I make home everywhere I go.
Each temporary residence, I bring a sense of coziness, a relaxed air. It follows me everywhere. This is the trait that lingers long after I've locked the door for the last time. It's the trait that causes friends to comment on how homey my 3-day-old apartment is. It's the way I make people feel comfortable enough to tell me their darkest secrets, their wildest, locked-away-tight dreams best reserved for the behind-eyelids cinema.
It's the curse that slits me open and bleeding on my off-white geometric Moroccan rug. Making home isn't a choice. It's who I am, how I am. It's intrinsic to my being. I can make you feel like you've known me all your life, and I can open you up like an oyster from the deep ocean blue.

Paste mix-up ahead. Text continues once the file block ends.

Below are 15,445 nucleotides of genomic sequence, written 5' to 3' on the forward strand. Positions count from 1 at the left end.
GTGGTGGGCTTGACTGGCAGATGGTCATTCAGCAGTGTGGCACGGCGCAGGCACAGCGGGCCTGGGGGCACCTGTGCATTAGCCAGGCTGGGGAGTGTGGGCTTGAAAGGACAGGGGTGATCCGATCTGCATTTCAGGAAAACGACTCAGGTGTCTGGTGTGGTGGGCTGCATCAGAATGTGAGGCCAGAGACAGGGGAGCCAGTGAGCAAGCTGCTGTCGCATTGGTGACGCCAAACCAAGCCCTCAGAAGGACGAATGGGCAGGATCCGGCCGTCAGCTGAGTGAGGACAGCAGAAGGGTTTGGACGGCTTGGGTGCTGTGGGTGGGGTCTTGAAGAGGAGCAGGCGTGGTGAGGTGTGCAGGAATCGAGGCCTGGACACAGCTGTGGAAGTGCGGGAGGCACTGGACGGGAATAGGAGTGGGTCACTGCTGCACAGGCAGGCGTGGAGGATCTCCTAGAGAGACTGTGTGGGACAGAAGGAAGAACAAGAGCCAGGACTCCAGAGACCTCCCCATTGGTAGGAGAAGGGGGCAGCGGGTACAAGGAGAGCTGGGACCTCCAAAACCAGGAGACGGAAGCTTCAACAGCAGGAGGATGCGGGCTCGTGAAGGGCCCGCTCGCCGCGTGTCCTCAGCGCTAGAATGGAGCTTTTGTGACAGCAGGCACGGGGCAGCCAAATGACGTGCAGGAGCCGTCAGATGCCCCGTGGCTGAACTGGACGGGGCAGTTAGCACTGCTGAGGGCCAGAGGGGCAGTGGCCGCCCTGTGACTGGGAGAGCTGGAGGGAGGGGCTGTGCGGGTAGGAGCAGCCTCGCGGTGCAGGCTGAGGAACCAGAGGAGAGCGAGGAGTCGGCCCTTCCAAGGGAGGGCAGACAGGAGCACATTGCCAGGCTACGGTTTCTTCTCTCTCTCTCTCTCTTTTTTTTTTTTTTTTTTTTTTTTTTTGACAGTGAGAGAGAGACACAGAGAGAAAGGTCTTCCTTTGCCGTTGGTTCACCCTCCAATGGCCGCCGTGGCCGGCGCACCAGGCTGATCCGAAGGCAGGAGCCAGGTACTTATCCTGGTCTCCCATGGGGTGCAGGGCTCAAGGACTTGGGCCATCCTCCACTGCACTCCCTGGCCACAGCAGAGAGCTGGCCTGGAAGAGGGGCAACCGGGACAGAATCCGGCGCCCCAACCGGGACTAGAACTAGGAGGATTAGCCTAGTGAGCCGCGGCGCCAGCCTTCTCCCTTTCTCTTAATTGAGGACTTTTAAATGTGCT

Sometimes, very rarely, I'll make my home in someone else. In brittle bones and unreliable heartbeats. I'll allow my foundation to be tested. I'll suffer broken windows and leaky faucets. I'll continue to call the plumber until I realize it's not the sink that's the problem.
And then I'll walk around the empty rooms, trying to remember where that scratch in the hardwoods came from. Or the blemish on the coffee table. Or where my home went.
I'll wander the dark, unfamiliar hallways until the silence permeates my skin and leaves me chilled with the kind of cold no amount of scratchy sweaters can cure.
Maybe I exist to make homes out of houses.